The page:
Vol. 22, No. 5,514 - The American Reporter - September 7, 2016

by Elizabeth T. Andrews
American Reporter Correspondent
Cartersville, Ga.
November 12, 2006
One Woman's World

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CARTERSVILLE, Ga. -- I have learned the error of my ways. I was wrong. I am reformed, born again, forever humbled.

Having recently been verbally beaten up over daring to state there is a link between intelligence and the way we speak, I now repent of such a flawed suggestion. I now realize it's quite all right for the President of the United States and our First Lady to speak a mangled form of the English language, and I have complete faith that "dudn't", "wadn't" and "E-rock" (Iraq) will soon become valuable additions to our children's school books, our dictionaries, and adopted by the masses as "good grammar."

After all, if the President and his First Lady use such language, it must be politically, socially and grammatically correct.

And the grand part of my having seen the language light is that now, at long last, I can insist on society's and the government's recognition of my native tongue, Ozark Mountain English.

So that you may get a head start on learning to speak Ozarkian, I give you the following:

Wadn't it. Oh. Sorry. I guess you already know that one since it is a part of the daily speech of George and Laura. Just in case you're not familiar with it, it means "wasn't" ... as in "Wadn't that a plum pitiful election?" Sometimes spelled "wudn't ".

Dudn't it. Texas may have stolen this jewel from the Ozark Mountains, but I guess it dudn't make any difference where it comes from as long as you pernounce it correctly. It's a kissin' cousin of "doesn't."

Hadn't. Means "had not." As in "You hadn't ought to say "wadn't" and "dudn't" on national television."

Plum back in the woods. Yes, I know. You already know that means "a fer piece." As in "Some folks was born plum back in the woods of Texas so fer they don't know it's a fer piece to town."

Ain't got no. Don't have none.

Winder. What you put a screen over to keep the flies out.

Widder. As in "widder woman" ... what a woman is after her mister gets shot by revenooers fer making moonshine.

Store-bought. Mama didn't make your underwear this year. They wuz "store-bought."

Ho-made. Mama made it from scratch. As in "ho-made apple pie."

Spec-tackles. Eyeglasses. Not to be confused with people who make "speck-tackles" of themselves by saying "E-rock" for Iraq at big international ta-dos like Laura Bush did.

Do-did-up. The fancy duds you wear to big ta-dos like national conventions where you get to say "dudn't" and "wadn't" and everybody thinks you're just being cute. Sometimes used as "gussied" She was all gussied up in her fancy duds.

Gobbler. A male turkey that makes loud, obnoxious, squawking noises. Not to be confused with politicians at election time.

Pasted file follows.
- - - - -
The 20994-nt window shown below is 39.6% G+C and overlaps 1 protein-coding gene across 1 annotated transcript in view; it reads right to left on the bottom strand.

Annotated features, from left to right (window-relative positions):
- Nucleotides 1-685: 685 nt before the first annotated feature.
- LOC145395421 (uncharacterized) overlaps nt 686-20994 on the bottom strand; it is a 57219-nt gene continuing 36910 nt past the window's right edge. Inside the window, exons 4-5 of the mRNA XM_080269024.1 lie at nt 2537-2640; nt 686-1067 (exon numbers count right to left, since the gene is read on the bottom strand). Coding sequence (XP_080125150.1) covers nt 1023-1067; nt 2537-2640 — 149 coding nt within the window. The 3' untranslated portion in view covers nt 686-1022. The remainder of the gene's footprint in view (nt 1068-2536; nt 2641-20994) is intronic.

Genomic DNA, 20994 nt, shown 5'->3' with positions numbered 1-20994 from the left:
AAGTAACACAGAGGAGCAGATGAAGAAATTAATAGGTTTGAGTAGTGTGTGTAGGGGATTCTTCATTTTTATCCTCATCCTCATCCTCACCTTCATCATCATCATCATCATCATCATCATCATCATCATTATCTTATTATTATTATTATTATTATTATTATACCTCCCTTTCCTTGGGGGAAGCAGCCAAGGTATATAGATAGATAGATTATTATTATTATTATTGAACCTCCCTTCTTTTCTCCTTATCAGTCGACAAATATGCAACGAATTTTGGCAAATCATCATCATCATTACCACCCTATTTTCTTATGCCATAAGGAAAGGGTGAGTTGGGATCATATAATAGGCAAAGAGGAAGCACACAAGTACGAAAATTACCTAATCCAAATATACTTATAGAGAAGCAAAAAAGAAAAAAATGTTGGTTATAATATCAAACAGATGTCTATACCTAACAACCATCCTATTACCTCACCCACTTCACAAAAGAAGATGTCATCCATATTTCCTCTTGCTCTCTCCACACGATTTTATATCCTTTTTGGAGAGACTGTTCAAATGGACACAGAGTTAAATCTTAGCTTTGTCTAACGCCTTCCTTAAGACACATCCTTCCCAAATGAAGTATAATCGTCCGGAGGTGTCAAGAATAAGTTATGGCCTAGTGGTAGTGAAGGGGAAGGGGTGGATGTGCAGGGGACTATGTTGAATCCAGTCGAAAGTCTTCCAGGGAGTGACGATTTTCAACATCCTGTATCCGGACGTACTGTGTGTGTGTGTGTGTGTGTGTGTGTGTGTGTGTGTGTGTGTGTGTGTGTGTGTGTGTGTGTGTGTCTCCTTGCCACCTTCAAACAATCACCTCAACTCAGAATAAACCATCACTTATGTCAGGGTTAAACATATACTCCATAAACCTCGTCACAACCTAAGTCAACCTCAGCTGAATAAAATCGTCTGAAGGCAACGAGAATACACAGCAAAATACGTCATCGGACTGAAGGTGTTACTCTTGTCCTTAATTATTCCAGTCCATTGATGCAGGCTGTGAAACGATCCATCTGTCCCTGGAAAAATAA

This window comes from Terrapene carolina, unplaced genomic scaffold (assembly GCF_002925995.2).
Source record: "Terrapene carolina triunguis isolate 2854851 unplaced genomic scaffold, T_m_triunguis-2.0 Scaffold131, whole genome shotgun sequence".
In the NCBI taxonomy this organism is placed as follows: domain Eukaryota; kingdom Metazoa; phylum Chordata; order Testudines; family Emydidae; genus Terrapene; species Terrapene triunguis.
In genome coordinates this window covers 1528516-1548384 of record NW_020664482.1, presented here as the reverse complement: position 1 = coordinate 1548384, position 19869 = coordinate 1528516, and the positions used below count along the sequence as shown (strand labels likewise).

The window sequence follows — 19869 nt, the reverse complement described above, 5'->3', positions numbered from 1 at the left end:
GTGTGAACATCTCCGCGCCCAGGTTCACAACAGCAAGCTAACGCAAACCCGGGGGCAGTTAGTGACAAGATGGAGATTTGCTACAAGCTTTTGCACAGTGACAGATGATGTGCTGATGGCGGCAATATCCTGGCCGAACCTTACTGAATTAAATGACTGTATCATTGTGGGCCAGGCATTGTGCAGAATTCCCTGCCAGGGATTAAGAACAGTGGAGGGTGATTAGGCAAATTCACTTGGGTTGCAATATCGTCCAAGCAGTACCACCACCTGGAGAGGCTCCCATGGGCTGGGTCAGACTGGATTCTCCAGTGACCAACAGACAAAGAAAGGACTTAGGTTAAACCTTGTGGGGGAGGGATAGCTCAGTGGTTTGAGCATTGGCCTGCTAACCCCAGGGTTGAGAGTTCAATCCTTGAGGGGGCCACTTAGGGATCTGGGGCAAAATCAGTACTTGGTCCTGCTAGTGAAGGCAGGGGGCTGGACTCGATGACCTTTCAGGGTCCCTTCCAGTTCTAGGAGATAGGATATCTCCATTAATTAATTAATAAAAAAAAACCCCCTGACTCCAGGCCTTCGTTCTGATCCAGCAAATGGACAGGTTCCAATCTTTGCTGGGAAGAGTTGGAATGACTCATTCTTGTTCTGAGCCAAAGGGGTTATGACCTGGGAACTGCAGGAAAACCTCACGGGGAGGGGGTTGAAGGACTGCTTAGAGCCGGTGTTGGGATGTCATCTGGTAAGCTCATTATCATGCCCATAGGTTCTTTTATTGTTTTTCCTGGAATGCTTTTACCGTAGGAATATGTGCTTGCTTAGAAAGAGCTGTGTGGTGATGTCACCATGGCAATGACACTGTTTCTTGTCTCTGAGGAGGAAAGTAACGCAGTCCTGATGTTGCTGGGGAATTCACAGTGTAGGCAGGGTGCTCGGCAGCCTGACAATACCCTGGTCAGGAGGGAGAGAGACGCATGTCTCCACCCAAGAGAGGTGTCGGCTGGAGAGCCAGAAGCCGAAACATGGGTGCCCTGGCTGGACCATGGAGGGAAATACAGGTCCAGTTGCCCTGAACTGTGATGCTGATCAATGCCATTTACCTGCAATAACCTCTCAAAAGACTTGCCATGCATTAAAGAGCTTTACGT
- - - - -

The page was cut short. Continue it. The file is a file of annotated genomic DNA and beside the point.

Booger. Used to keep mountain children in line. As in "The booger man will get you if you don't stop telling them lies." It can also be used to describe what's extracted from the nostrils by fervent pickin'.

Slap-dab. Right smack in the middle of.

Snipes. What rural boys talk city boys into going huntin' fer deep in the woods on a dark night. They take the city slicker to the middle of the woods, give him a "toe-sack" to hold open, and tell him they are going to go running in search of snipes which will coming charging toward him and jump into his sack. Some folks think there ain't no such thing as snipes, but there is. The pitiful part, though, is some city slicker folks are still looking for them poor little lost boys.

Cob. What's left after you eat the corn.

Hicker nut. Grows on hicker trees.

El-um. A tree city folks mistakenly call "elm."

Shy-poke. A tall skinny mountain boy or girl - also called "a long drink of water."

Poke. A brown paper bag used to poke stuff in.

Toe-sack. A "feed sack" (gunny) of great value especially in snipe hunting.

Gap. The space between two objects. As in "Johnny has a gap 'tween his two front teeth" or "Tucker's Gap," where ol' man Tucker lives between two mountains.

Tolerable. Fair to middlin', as in "How ya doin'?" "Oh, tolerable, I reckon." Not to be confused with "poorly" which is real bad.

Messin' and a gommin'. As in "If them boys in Washington keep messin' and a gommin' with our Constitution, purty soon ya won't be able to tell it from toilet paper."

Ner nothing. Means "nor anything" as in "English, ner nothing else, is important just so long as you git elected to the White House where you get to go all gussied up to them big doings."

I'm glad I've seen the language light. I now have just as much right to insist my native language become part of our mainstream American version of English as do those uninvited wanna-be Americans who demand we all learn to speak Spanish because it's their native tongue, or those who think "Whatcha doin', bro" and "Say what, my man?" are golden passwords to being accepted in the kindergarten on Going Nowhere Street.

After all, what's good for the golden goose in Washington, must be good for us ducks in the pond of Ain't-got-no-need-to-learn-no-English-ner-nothing."

Elizabeth T. Andrews is a newspaper writes poetry. Reach her at rainytreefoundation@yahoo.com or P.O. Box 816, Cartersville, GA 30120.

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